Australia's largest regional airline, Regional Express, faces crippling financial losses due to coronavirus' impact on travel activity and says bush carriers are on the brink of collapse.
Although the company has no debt and believes it is one of just five airlines worldwide to have stayed profitable for 17 years straight, Rex shares were yesterday placed in a trading halt until Thursday.
It has withdrawn earlier profit forecasts and is set to drastically reduce its flight schedule to rural Australia, dropping some routes altogether.
Rex anticipated at least a 25 per cent slump in passenger demand for six months, noting as an example, last Friday's passenger traffic was down 13pc on the same time last year.
The airline has described "extremely dire consequences of the COVID-19 pandemic on regional aviation and on regional communities".
Rex cannot survive the next six months of this global emergency if the forecast of worldwide health experts materialises
The federal government today responded to concerns across the industry setting aside $715-million for a coronavirus relief package for the aviation sector.
The package included refunding and waiving a range of government charges on the industry including fuel excise, airservices charges on domestic airline operations and domestic and regional aviation security charges.
On Monday Rex chief operating officer Neville Howell told Deputy Prime Minister Michael McCormack regional carriers would be the first impacted by the coronavirus carnage in Australia because of their smaller market base and limited financial resources.
Only weeks of reserves
He warned many had just weeks of reserves left and without a lifeline from governments the airline industry would have "a sectorial financial crisis piled on top of the public health emergency".
"Even Rex cannot survive the next six months of this global emergency if the forecast of worldwide health experts materialises,'' Mr Howell said.
"If Rex, with all its strengths, were to collapse, probably following the collapse of all other independent regional carriers, and maybe even a domestic carrier, there will be utter chaos and mayhem on many regional and rural communities which depend on regional air services to be their socio-economic lifeline."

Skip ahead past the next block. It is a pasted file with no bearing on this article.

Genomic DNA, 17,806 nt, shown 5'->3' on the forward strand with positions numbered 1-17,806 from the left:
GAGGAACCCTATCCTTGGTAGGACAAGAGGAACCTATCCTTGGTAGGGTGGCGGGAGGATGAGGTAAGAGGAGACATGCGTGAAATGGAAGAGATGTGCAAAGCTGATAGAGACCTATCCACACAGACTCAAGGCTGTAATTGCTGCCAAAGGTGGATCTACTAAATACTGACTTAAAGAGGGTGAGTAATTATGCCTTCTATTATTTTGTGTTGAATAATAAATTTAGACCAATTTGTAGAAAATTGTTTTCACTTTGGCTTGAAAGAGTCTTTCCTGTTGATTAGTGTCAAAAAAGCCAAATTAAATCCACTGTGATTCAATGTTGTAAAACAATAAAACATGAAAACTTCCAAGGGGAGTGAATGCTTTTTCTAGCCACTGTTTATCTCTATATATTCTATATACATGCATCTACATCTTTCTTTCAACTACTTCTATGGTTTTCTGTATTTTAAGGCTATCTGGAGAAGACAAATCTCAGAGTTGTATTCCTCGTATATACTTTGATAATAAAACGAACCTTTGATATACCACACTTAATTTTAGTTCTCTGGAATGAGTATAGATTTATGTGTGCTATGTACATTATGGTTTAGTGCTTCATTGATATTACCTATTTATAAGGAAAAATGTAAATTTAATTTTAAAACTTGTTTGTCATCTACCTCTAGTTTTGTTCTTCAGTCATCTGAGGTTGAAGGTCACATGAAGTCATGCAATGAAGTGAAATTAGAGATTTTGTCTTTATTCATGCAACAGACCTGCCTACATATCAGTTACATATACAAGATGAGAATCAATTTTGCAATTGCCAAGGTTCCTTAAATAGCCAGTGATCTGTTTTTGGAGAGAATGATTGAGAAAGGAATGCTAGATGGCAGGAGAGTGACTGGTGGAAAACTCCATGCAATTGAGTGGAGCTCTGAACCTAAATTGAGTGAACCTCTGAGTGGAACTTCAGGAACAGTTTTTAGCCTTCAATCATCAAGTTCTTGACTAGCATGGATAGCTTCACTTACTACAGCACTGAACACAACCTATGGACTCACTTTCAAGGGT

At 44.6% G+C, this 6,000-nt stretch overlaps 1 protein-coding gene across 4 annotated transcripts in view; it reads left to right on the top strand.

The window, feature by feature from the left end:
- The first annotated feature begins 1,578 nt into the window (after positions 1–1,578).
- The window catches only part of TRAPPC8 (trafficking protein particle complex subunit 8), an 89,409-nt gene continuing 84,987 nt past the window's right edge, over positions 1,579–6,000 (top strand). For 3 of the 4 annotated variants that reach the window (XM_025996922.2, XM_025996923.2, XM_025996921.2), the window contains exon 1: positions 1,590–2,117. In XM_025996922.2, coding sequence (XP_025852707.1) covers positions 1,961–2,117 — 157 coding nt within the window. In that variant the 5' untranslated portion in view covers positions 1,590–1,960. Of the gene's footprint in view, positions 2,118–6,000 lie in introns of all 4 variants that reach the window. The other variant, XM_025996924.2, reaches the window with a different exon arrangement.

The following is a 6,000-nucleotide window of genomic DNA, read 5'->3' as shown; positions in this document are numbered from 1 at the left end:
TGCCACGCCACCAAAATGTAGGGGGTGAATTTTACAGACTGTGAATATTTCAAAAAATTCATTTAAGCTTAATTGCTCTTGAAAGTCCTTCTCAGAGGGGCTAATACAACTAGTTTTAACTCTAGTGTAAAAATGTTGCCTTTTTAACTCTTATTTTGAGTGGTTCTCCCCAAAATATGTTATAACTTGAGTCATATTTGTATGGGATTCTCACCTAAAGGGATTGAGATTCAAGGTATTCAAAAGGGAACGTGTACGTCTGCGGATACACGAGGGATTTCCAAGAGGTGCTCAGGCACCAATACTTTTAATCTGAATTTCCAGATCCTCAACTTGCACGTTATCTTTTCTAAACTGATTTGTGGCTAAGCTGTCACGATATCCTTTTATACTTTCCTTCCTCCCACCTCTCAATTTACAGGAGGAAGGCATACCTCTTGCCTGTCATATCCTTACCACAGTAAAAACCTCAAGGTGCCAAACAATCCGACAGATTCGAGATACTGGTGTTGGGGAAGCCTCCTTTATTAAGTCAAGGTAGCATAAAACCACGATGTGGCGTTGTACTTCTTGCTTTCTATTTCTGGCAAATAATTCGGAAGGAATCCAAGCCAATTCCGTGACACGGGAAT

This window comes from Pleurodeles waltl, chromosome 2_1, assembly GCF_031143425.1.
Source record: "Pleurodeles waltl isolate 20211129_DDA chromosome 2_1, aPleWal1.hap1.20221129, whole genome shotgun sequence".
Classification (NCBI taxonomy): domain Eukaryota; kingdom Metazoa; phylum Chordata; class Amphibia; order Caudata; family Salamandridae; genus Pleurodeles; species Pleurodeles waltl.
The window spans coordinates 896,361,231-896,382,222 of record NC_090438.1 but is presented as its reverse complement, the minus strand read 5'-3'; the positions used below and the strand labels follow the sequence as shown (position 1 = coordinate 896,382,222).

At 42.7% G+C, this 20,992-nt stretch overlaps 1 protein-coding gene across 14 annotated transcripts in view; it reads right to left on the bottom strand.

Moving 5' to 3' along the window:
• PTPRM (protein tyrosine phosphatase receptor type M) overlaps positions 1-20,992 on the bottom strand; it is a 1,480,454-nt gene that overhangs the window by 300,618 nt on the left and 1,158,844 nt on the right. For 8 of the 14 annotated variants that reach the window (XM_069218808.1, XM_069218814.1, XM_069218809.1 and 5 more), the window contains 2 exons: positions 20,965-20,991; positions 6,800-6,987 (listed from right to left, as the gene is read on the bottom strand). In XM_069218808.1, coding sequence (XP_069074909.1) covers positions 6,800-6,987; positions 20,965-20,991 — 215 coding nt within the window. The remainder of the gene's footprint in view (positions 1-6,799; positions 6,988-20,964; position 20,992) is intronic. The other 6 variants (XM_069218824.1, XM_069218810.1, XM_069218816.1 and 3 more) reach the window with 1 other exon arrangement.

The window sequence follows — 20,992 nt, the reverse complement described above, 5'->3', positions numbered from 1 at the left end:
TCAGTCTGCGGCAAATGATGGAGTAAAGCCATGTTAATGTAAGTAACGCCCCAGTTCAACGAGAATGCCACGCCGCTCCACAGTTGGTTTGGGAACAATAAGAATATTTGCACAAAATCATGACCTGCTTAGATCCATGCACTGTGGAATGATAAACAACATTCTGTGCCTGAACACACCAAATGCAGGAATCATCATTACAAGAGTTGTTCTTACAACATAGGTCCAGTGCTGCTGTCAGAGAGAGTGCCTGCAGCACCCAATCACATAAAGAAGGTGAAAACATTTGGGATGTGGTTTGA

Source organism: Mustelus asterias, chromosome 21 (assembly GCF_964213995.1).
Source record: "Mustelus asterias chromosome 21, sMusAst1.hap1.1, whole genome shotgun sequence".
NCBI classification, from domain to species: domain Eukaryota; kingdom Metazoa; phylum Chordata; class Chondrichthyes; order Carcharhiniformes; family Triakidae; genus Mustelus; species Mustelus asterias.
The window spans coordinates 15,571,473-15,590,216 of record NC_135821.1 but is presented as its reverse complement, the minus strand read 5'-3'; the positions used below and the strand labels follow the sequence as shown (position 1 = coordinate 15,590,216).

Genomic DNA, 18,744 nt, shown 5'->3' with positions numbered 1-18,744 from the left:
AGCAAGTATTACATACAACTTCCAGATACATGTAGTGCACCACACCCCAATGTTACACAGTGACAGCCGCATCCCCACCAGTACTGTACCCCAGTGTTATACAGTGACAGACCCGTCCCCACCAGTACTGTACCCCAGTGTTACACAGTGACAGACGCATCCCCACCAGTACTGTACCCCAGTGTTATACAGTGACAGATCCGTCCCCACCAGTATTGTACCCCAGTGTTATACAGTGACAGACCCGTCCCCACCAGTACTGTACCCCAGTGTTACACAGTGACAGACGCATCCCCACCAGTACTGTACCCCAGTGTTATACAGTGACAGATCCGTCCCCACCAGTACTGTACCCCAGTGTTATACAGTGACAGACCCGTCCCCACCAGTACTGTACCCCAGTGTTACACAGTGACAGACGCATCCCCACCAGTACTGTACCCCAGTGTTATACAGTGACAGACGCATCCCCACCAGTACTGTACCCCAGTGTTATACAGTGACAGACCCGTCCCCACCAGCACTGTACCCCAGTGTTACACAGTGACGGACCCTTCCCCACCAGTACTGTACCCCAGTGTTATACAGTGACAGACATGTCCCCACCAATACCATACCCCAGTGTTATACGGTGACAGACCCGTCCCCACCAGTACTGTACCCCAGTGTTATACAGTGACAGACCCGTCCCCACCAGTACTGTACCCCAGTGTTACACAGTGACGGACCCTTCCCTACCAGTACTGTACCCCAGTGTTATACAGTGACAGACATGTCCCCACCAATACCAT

Nine month emergency
The company believed the current crisis was a national emergency of proportions not seen since the Second World War and one not expected to abate for at least nine months.
Rex's warning followed national carrier Qantas grounding at least 150 jets and slashing 90 per cent of its international routes this week.
In Europe, historic Luthansa grounded two thirds of its fleet last week and called for German government help, while Norwegian Airlines said it had just weeks of financial reserves left to stay afloat.
A 40-year-old British regional carrier, Flybe, is already in administration, blaming the coronavirus impact on business.
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The International Air Transport Association issued an urgent call to all governments to look at extending lines of credit, reducing infrastructure costs and lightening the tax burden on airlines to help the industry survive.
Rex grew out of the collapse of national and Asian carrier Ansett Australia in 2002, establishing itself specifically as a link between regional communities and capital cities.
It has about 1500 weekly flights to 60 destinations in all states, operating a fleet of 60 Saab 340 turboprop aircraft, including via its freight, aeromedical and charter subsidiary Pel-Air Aviation.
Rex also trains pilots at its Australian Airline Pilot Academy in Wagga Wagga in NSW and Ballarat, Victoria.
"We look forward to working closely with the government to implement measures it can adopt to provide regional carriers with a fighting chance," Mr Howell said.
Mr McCormack conceded the airlines were facing difficulties, "but they tell me they're okay at the moment".
"We'll keep looking at what we can do as a government to help."
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